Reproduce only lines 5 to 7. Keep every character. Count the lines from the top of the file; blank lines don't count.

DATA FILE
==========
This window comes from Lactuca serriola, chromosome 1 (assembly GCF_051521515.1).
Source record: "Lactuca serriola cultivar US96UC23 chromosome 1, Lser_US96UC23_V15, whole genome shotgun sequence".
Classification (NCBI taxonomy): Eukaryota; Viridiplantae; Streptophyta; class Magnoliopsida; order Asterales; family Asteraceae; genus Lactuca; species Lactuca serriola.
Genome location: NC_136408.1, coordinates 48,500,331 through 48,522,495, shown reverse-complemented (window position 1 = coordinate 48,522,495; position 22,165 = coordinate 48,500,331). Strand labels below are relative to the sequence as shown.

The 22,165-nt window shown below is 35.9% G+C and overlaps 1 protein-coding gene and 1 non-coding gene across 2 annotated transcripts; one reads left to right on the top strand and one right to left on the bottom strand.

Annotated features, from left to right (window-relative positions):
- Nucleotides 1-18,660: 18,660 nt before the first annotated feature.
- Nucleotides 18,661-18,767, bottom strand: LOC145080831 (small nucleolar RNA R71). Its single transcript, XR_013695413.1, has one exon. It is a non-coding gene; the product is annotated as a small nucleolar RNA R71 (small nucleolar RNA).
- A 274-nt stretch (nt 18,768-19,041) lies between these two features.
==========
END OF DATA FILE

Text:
The 22,165-nt window shown below is 35.9% G+C and overlaps 1 protein-coding gene and 1 non-coding gene across 2 annotated transcripts; one reads left to right on the top strand and one right to left on the bottom strand.

Annotated features, from left to right (window-relative positions):
- Nucleotides 1-18,660: 18,660 nt before the first annotated feature.